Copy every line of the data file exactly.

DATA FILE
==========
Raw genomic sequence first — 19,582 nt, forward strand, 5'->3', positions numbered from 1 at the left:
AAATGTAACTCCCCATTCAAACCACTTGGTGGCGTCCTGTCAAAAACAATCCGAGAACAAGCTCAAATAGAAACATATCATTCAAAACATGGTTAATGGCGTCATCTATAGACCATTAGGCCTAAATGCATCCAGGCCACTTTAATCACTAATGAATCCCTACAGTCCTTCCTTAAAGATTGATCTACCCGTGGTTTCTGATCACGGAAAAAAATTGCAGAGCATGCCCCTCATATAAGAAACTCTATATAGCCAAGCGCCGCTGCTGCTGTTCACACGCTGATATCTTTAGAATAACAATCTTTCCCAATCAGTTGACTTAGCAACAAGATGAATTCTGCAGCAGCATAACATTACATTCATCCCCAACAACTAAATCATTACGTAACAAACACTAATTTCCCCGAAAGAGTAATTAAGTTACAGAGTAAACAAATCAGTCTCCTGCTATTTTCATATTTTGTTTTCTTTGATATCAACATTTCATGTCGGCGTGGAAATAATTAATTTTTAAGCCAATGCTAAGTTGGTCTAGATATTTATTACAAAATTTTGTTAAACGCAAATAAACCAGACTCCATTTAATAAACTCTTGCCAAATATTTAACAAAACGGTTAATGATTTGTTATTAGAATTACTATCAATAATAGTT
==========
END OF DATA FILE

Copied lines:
Raw genomic sequence first — 19,582 nt, forward strand, 5'->3', positions numbered from 1 at the left:
AAATGTAACTCCCCATTCAAACCACTTGGTGGCGTCCTGTCAAAAACAATCCGAGAACAAGCTCAAATAGAAACATATCATTCAAAACATGGTTAATGGCGTCATCTATAGACCATTAGGCCTAAATGCATCCAGGCCACTTTAATCACTAATGAATCCCTACAGTCCTTCCTTAAAGATTGATCTACCCGTGGTTTCTGATCACGGAAAAAAATTGCAGAGCATGCCCCTCATATAAGAAACTCTATATAGCCAAGCGCCGCTGCTGCTGTTCACACGCTGATATCTTTAGAATAACAATCTTTCCCAATCAGTTGACTTAGCAACAAGATGAATTCTGCAGCAGCATAACATTACATTCATCCCCAACAACTAAATCATTACGTAACAAACACTAATTTCCCCGAAAGAGTAATTAAGTTACAGAGTAAACAAATCAGTCTCCTGCTATTTTCATATTTTGTTTTCTTTGATATCAACATTTCATGTCGGCGTGGAAATAATTAATTTTTAAGCCAATGCTAAGTTGGTCTAGATATTTATTACAAAATTTTGTTAAACGCAAATAAACCAGACTCCATTTAATAAACTCTTGCCAAATATTTAACAAAACGGTTAATGATTTGTTATTAGAATTACTATCAATAATAGTT